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Whether you’re a climate ‘doomer’ or ‘appeaser’, it’s best to prepare for the worst

By Bill McGuire

22 Aug 2022 · 4 min read

Editor's Note

In this opinion piece Bill McGuire, a professor emeritus of geophysical and climate hazards at UCL, explains why it is purely common sense to prepare for the worst.

Our world is on course for a climate cataclysm. Or is it? Not long ago, the global heating battle lines were clear: you either believed it was happening, and that it resulted from the colossal volumes of carbon spewed out by human activities, or you didn’t. As the year on year breakdown of our once stable climate has become more apparent, however, denial has become increasingly irrelevant, and new battle lines are being drawn.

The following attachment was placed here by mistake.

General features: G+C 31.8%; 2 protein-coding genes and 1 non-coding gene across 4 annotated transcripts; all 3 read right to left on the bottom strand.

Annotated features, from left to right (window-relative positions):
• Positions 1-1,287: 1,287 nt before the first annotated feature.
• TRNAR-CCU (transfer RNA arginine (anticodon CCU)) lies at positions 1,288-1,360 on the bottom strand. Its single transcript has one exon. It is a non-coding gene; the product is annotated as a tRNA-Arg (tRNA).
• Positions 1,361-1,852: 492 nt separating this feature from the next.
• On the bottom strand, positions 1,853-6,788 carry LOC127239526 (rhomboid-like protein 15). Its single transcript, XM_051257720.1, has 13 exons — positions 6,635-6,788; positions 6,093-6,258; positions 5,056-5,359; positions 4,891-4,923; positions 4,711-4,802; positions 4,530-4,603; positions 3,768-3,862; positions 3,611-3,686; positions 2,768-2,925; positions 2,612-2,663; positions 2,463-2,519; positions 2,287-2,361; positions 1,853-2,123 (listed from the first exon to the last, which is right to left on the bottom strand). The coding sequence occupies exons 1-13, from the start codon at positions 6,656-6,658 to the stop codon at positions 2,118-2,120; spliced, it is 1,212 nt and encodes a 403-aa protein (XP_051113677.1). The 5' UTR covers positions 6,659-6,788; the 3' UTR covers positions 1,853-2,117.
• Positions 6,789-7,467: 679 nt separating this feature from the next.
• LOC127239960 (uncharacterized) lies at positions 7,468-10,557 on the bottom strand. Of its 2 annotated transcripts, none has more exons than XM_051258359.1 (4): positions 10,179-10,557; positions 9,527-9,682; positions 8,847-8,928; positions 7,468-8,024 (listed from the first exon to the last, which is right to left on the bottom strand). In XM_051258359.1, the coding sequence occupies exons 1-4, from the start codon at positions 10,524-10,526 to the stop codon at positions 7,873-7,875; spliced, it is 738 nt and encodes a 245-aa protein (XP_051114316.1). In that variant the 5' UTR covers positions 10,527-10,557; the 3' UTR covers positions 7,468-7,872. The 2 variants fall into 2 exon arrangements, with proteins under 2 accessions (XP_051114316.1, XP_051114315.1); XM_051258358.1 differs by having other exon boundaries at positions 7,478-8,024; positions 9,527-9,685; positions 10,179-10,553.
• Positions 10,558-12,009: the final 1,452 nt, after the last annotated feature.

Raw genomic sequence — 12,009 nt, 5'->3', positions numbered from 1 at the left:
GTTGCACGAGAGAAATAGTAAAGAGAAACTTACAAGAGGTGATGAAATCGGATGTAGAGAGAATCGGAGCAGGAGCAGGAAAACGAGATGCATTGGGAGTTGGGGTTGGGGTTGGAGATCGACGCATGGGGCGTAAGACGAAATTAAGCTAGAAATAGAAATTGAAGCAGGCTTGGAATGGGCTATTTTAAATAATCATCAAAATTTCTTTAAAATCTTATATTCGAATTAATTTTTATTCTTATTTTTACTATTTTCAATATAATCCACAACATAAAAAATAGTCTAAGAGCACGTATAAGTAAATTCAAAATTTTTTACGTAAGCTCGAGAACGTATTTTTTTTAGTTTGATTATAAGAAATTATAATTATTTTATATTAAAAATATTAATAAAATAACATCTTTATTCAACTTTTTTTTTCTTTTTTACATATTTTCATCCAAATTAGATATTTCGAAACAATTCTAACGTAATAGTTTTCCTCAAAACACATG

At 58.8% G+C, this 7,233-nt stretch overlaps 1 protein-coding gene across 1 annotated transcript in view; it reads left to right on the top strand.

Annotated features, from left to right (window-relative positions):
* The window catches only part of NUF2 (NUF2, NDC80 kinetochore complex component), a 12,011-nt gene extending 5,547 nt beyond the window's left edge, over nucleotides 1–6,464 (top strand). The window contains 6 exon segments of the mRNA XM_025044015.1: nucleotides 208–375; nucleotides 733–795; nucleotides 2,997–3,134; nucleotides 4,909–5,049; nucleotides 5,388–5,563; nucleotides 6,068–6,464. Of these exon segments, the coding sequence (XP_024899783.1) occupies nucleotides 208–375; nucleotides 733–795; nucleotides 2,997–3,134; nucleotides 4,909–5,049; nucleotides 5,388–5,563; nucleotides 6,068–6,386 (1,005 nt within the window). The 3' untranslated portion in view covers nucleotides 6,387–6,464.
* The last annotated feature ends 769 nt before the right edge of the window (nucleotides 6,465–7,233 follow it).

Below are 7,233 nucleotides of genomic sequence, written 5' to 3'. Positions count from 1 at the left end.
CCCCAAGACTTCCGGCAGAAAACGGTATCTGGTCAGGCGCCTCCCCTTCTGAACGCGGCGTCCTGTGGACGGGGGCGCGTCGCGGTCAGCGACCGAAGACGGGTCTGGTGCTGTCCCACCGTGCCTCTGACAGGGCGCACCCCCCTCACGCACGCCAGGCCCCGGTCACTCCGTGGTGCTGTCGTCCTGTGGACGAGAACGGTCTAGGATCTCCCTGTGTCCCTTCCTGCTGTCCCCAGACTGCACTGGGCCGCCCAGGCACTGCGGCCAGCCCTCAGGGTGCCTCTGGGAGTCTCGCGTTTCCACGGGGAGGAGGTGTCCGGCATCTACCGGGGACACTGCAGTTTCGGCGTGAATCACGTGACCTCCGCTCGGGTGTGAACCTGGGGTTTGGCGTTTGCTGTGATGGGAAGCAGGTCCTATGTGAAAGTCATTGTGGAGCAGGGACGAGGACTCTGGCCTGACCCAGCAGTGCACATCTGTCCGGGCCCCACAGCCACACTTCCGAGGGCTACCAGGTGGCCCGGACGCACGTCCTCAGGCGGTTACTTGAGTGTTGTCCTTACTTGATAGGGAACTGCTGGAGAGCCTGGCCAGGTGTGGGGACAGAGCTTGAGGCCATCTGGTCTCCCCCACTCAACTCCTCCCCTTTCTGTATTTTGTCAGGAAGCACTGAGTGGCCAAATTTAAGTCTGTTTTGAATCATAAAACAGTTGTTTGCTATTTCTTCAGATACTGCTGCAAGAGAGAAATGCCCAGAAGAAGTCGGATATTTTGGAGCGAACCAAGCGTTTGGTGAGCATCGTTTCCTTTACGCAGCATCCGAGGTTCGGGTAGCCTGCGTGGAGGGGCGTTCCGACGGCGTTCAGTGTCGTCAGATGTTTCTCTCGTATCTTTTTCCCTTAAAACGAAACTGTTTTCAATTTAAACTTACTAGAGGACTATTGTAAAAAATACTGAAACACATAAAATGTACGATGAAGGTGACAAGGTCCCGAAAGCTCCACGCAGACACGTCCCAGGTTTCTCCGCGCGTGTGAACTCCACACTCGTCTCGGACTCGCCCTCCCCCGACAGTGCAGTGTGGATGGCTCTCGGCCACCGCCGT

While widespread blistering heat, drought and wildfires have kept climate change in the public eye, they have also heightened tensions between those I call climate appeasers, who seek to minimise how bad climate breakdown will ultimately be, and others, disparagingly branded doomers (or doomists), who are honestly concerned that it may be catastrophic, perhaps even posing an existential threat to civilisation and possibly humankind itself.

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